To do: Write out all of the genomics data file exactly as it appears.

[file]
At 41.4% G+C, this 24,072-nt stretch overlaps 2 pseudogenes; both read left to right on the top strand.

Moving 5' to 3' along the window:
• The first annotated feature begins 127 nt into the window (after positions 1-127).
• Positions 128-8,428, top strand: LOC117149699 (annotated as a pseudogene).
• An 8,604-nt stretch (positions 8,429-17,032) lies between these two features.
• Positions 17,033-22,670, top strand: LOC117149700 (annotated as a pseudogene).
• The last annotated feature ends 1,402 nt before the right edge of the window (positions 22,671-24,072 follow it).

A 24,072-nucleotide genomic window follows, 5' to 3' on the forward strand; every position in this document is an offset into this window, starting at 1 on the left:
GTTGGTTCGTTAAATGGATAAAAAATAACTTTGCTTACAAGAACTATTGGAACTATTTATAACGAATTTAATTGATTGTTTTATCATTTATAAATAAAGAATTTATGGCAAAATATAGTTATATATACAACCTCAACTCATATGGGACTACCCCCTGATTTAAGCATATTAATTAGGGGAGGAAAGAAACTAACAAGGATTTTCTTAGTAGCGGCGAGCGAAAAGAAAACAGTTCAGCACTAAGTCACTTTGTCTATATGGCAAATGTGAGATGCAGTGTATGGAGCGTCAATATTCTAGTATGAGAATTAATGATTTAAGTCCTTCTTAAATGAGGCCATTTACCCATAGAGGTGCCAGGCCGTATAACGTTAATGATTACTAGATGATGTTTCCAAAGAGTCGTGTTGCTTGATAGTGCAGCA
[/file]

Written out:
At 41.4% G+C, this 24,072-nt stretch overlaps 2 pseudogenes; both read left to right on the top strand.

Moving 5' to 3' along the window:
• The first annotated feature begins 127 nt into the window (after positions 1-127).
• Positions 128-8,428, top strand: LOC117149699 (annotated as a pseudogene).
• An 8,604-nt stretch (positions 8,429-17,032) lies between these two features.
• Positions 17,033-22,670, top strand: LOC117149700 (annotated as a pseudogene).
• The last annotated feature ends 1,402 nt before the right edge of the window (positions 22,671-24,072 follow it).

A 24,072-nucleotide genomic window follows, 5' to 3' on the forward strand; every position in this document is an offset into this window, starting at 1 on the left:
GTTGGTTCGTTAAATGGATAAAAAATAACTTTGCTTACAAGAACTATTGGAACTATTTATAACGAATTTAATTGATTGTTTTATCATTTATAAATAAAGAATTTATGGCAAAATATAGTTATATATACAACCTCAACTCATATGGGACTACCCCCTGATTTAAGCATATTAATTAGGGGAGGAAAGAAACTAACAAGGATTTTCTTAGTAGCGGCGAGCGAAAAGAAAACAGTTCAGCACTAAGTCACTTTGTCTATATGGCAAATGTGAGATGCAGTGTATGGAGCGTCAATATTCTAGTATGAGAATTAATGATTTAAGTCCTTCTTAAATGAGGCCATTTACCCATAGAGGTGCCAGGCCGTATAACGTTAATGATTACTAGATGATGTTTCCAAAGAGTCGTGTTGCTTGATAGTGCAGCA